Sport: Coach backs Barty for long stay at No.1 - PressFrom - Australia
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SportCoach backs Barty for long stay at No.1

02:15  25 june  2019
02:15  25 june  2019 Source:   msn.com

Barty makes smooth transition to grass

Barty makes smooth transition to grass Ashleigh Barty began life as a Grand Slam champion with a first-round victory over Donna Vekic at the Nature Valley Classic in Birmingham. The Australian won the French Open a week-and-a-half ago but is much more at home on grass than clay and came through a tricky opener 6-3 6-4. require(["inlineoutstreamAd", "c.

Barty became the first Australian woman in more than 40 years to take the top ranking by claiming her third title of 2019 on Sunday in Birmingham. Court, who won 24 grand slams, said the challenge for Barty was to stay at No . 1 . "It was always easier climbing up the ladder than staying there," Court

Ashleigh Barty is the first Australian woman to seize the world No 1 tennis ranking in almost half a century after claiming her third Barty won the Miami title this year to break into the top 10 for the first time, then in June became the I couldn't be prouder to be her coach ," Tyzzer told the WTA's website.

Coach backs Barty for long stay at No.1© AAP Ashleigh Barty has the versatility in her game to remain at world No.1 for a long period of time, says her coach Craig Tyzzer.

Ashleigh Barty's coach Craig Tyzzer believes she's proved she boasts the game that can keep her on top of world for a significant amount of time.

Barty was officially crowned world No.1 on Monday at the Eastbourne International - the tournament where she kick-started her career in 2016 as an unranked qualifier.

Tyzzer has worked with Barty since her return from her self-enforced exile and helped oversee her rise to the top seed and favourite for Wimbledon next week.

Barty wins Birmingham title to go No 1

Barty wins Birmingham title to go No 1 Ashleigh Barty beat Julia Goerges in the final of the Nature Valley Classic in Birmingham to ensure she will become the new world No 1.

Barty became the first Australian woman in more than 40 years to take the top ranking by claiming her third title of 2019 on Sunday in Birmingham. Court, who won 24 grand slams, said the challenge for Barty was to stay at No . 1 . Australia's Ashley Barty poses with the trophy after beating Germany's

Ashleigh Barty (born 24 April 1996) is an Indigenous Australian professional tennis player and former cricketer. She is ranked No . 1 in the world in singles by the Women's Tennis Association (WTA)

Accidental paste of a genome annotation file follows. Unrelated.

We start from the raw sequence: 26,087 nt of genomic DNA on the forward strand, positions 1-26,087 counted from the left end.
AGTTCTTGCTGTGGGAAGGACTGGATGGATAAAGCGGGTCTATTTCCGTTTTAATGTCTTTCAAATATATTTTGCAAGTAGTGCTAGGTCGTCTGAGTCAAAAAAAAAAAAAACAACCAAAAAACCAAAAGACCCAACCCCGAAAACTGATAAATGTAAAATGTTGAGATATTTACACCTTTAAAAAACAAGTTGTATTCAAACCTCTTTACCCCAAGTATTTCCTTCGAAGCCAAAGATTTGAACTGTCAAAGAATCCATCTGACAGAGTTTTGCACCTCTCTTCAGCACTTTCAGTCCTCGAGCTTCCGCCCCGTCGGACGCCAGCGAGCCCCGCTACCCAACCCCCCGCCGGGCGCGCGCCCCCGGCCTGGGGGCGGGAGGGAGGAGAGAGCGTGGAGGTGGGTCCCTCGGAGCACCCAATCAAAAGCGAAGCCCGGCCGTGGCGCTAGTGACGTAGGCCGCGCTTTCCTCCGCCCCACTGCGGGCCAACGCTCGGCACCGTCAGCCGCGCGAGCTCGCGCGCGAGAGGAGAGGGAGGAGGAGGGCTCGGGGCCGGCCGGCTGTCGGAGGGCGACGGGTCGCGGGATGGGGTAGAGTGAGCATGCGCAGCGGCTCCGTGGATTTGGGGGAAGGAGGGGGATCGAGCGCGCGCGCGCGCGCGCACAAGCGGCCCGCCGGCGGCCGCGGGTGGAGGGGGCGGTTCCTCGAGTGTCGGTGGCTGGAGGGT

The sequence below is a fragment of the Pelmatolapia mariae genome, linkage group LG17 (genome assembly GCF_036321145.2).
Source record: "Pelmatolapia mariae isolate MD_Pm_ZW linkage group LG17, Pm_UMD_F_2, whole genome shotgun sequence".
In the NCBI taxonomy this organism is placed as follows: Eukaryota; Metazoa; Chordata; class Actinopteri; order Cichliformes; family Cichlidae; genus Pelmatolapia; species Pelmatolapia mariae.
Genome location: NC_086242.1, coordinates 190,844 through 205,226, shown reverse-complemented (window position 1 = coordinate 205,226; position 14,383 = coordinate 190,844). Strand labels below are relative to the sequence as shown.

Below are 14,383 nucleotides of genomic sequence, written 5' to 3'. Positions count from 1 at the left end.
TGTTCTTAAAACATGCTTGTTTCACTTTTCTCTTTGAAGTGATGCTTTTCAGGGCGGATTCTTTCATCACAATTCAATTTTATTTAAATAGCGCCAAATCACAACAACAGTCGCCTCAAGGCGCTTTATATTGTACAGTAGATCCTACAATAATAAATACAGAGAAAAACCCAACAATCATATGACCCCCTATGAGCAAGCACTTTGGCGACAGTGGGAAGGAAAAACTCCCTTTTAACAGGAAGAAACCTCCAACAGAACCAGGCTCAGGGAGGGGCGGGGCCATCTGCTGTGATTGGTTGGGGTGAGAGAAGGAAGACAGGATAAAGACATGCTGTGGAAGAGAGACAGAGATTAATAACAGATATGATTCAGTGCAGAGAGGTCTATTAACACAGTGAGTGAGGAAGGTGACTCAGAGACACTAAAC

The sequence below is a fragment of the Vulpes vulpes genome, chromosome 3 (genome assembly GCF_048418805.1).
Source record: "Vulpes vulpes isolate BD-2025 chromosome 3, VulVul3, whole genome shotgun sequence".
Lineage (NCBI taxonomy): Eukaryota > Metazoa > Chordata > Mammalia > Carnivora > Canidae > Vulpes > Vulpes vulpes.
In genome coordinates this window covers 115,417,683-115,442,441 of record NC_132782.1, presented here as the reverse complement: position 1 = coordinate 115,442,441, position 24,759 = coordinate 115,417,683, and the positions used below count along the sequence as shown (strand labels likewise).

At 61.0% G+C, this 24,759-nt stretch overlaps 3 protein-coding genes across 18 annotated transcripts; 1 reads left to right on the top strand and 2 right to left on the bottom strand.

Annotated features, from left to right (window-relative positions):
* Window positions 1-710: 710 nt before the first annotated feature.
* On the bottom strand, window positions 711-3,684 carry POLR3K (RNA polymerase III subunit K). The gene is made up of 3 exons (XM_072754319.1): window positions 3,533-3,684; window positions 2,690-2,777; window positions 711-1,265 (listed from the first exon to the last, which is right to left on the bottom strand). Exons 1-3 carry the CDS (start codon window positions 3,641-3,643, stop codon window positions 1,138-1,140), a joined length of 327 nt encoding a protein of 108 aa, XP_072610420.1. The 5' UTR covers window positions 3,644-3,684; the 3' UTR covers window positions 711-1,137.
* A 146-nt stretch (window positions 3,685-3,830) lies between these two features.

The Melburnian was asked to help with the All England Club's 2011 junior champion by her former coach Jason Stoltenberg, after she decided to turn her back on cricket and return to tennis.

"When she approached me and said, 'I'm thinking of giving this another go', the look that she gave me I knew she was deadly serious about coming back," Tyzzer said.

"She went straight into a 12-week training block.

"She had done zero fitness in the time she was off.

"I said to her 'this will be the test to see if you want it because it will be solid, every day'.

"As soon as we were through that first week she was exhausted but I could see she was deadly serious."

Barty started to climb the rankings and in 2017 she broke into the top 100 for the first time, after her maiden tournament triumph in Kuala Lumpur.

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Barty became the first Australian woman in more than 40 years to take the top ranking by claiming her third title of 2019 on Sunday in Birmingham. Court, who won 24 grand slams, said the challenge for Barty was to stay at No . 1 . ''It was always easier climbing up the ladder than staying there,'' Court

Barty had no ranking when she arrived in Eastbourne. But she worked her way through qualifying at an ITF 50K to make the semifinals. A week later, Barty 's name reappeared on the WTA rankings at No .623. Ultimately, even though it's only a few weeks long , changing surfaces is kind of a new start.

Wins in Nottingham and Zhuhai in 2018 catapulted her into the top 20 before she announced herself as a top bracket player this year in a staggering four-month period.

It began in March on the hard courts of Miami with her first premier WTA tournament victory.

That was followed by her French Open success in June as she ended Australia's 46-year wait for a Roland Garros champion.

She then repeated that clay court form on the grass at Birmingham last week and Tyzzer said it proves she's the most versatile player in the women's game.

"I thought the US Open was the slam she would win first," he said.

"She had been performing really well on the hard courts ... and tends to play them a bit more.

"She won in Miami, the French Open and then last week (at Birmingham); it shows her game transfers to any surface."

Tyzzer said Barty's strong work ethic and constant push to be the best continually challenged him and her strength and conditioning coach, Englishman Mark Taylor.

"Credit to her, she has pushed herself a lot and deserves every bit of her success, he said.

"But just because you are No.1 or have won a slam you are not going to win every match you play.

"There are too many good girls out there now and Ash knows that's not realistic...

"We will just keep doing the same processes and if she plays her best she is capable of beating anybody, she is not scared of any of the girls."

Comment: Ash Barty exposes badly-needed change.
An incredible June for Ash Barty has once again shone the spotlight on a phrase that shouldn't exist, writes Australian cricketer Beth Mooney.

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